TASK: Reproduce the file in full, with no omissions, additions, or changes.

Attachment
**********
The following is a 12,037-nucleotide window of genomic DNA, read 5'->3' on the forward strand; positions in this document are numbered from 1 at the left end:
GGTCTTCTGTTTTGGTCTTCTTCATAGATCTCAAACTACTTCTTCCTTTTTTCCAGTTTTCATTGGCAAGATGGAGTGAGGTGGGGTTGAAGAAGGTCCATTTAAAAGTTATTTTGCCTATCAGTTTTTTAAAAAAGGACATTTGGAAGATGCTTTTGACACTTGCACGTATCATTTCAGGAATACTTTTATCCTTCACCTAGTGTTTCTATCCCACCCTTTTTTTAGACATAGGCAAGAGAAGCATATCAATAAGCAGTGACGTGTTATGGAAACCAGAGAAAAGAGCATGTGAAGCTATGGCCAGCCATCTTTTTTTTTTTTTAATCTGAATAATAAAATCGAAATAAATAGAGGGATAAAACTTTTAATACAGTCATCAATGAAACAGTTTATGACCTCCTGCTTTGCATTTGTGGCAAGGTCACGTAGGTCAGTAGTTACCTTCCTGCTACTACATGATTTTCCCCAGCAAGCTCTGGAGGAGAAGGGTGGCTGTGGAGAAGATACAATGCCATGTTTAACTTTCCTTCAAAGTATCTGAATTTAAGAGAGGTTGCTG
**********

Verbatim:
The following is a 12,037-nucleotide window of genomic DNA, read 5'->3' on the forward strand; positions in this document are numbered from 1 at the left end:
GGTCTTCTGTTTTGGTCTTCTTCATAGATCTCAAACTACTTCTTCCTTTTTTCCAGTTTTCATTGGCAAGATGGAGTGAGGTGGGGTTGAAGAAGGTCCATTTAAAAGTTATTTTGCCTATCAGTTTTTTAAAAAAGGACATTTGGAAGATGCTTTTGACACTTGCACGTATCATTTCAGGAATACTTTTATCCTTCACCTAGTGTTTCTATCCCACCCTTTTTTTAGACATAGGCAAGAGAAGCATATCAATAAGCAGTGACGTGTTATGGAAACCAGAGAAAAGAGCATGTGAAGCTATGGCCAGCCATCTTTTTTTTTTTTTAATCTGAATAATAAAATCGAAATAAATAGAGGGATAAAACTTTTAATACAGTCATCAATGAAACAGTTTATGACCTCCTGCTTTGCATTTGTGGCAAGGTCACGTAGGTCAGTAGTTACCTTCCTGCTACTACATGATTTTCCCCAGCAAGCTCTGGAGGAGAAGGGTGGCTGTGGAGAAGATACAATGCCATGTTTAACTTTCCTTCAAAGTATCTGAATTTAAGAGAGGTTGCTG